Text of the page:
An interesting discussion came up the other day with one of my new clients. We were talking about public relations for this new product line. He was saying he wanted to send a press release out a week to promote the product launch. I looked at him and said, “Public relations isn’t about press releases and how many you can send out to get attention.” I’ve noticed sometimes people mistake advertising and marketing with public relations. I thought I would take a moment to clarify it.
Public relations is designed to raise awareness about your company, product or service. It puts your name out in the public domain and promotes your message. Problem is that some people confuse “message” with product promotion. Media doesn’t want to receive weekly notices about your product launch. Media wants headlines and news. When it comes to book promotion they want human interest and material that will spark discussions. Remember, media is in the business of “information” not advertising.
The reason you want to have, for example, book reviews done on your book is strictly to increase credibility that translates into readership. Book reviews also increase awareness about your book. Advertising books generally doesn’t help (especially new, unknown authors). Why? Advertisements are paid and give no assurance to the prospective reader whether the book is good or not. Book reviews provide that information. When readers are looking for a book, they want to know if it’s going to be a good read. Reviews give books credibility with the audience.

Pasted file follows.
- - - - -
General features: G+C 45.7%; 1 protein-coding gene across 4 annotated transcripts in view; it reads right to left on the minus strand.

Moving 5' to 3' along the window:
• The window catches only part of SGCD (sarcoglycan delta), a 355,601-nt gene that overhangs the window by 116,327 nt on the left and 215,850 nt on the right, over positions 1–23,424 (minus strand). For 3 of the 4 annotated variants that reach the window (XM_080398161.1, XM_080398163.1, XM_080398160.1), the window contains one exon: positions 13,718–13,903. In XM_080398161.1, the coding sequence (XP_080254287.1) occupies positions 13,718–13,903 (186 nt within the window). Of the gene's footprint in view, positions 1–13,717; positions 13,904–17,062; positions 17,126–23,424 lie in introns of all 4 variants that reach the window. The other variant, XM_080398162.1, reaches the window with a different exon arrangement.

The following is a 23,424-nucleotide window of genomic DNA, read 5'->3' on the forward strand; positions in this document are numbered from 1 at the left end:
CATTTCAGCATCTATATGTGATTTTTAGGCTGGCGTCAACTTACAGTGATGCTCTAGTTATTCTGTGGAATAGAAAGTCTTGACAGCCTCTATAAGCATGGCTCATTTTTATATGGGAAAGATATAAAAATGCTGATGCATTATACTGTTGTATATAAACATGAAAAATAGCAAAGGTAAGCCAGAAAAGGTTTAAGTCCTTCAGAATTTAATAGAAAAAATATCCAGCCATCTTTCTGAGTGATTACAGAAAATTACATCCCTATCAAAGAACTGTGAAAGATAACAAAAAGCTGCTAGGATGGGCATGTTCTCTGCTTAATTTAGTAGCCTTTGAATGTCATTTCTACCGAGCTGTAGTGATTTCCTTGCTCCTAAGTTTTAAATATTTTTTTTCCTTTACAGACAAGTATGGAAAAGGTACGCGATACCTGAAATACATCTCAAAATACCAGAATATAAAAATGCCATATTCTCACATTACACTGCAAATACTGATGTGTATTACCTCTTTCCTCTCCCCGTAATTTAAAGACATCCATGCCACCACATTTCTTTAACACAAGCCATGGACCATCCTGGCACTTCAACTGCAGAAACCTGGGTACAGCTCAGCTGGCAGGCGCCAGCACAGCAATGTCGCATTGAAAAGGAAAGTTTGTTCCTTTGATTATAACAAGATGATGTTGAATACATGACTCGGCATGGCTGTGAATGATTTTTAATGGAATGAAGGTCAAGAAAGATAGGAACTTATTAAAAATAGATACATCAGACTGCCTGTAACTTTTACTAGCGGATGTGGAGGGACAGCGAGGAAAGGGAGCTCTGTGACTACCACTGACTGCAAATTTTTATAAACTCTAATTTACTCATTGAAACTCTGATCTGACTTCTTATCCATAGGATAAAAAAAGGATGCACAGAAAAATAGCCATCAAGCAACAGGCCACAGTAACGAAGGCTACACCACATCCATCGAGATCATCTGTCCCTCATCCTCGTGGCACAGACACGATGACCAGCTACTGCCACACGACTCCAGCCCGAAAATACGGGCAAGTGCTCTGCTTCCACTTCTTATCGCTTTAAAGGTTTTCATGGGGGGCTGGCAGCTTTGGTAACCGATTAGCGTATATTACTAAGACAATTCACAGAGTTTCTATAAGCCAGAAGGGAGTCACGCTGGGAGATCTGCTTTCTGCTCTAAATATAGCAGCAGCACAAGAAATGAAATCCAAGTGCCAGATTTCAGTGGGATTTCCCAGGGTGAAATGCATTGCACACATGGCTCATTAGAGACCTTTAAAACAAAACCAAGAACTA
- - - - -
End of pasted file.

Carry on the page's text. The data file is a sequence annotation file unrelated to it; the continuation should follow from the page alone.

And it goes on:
Now translate this to general public relations and why smattering news release out won’t help. Editors are looking for a news hook or for something that is newsworthy. As a former editor of a magazine I used to receive dozens of new product launch announcements per day. I know from that experience that a new product in and of itself is rarely compelling, and this is why I didn’t encourage my client to send out weekly product news releases. The sheer volume of nonstop announcements quickly mutes the message. Editors being inundated with your news releases will know to hit “delete” every time a new one hits their in-boxes.
So how should you do this to catch an editor’s attention?
· Look for trends and ideas to connect your book or product to a greater news story. Your publicist should tie your product/book to that headline.
· Tie the press release headline and idea to that major event, trend or news of the day.
· Pitched specific editors who cover these topics. Use your product/book as source material.
· Be specific and don’t just send news releases over and over again, but rather send it once and follow up with the editors. You are trying to build a relationship.
· Stay in touch with the editors and media contacts. How can I be of service? Can any of my clients’ information help your story? Your role or your publicist’s role is to serve the needs of the media not the other way around. Think about how you can provide that expertise they’re looking for.
All right Friend-Os, time to get past “Monday-ing” … thank you kindly for spending this five minutes reading information I hope will serve you.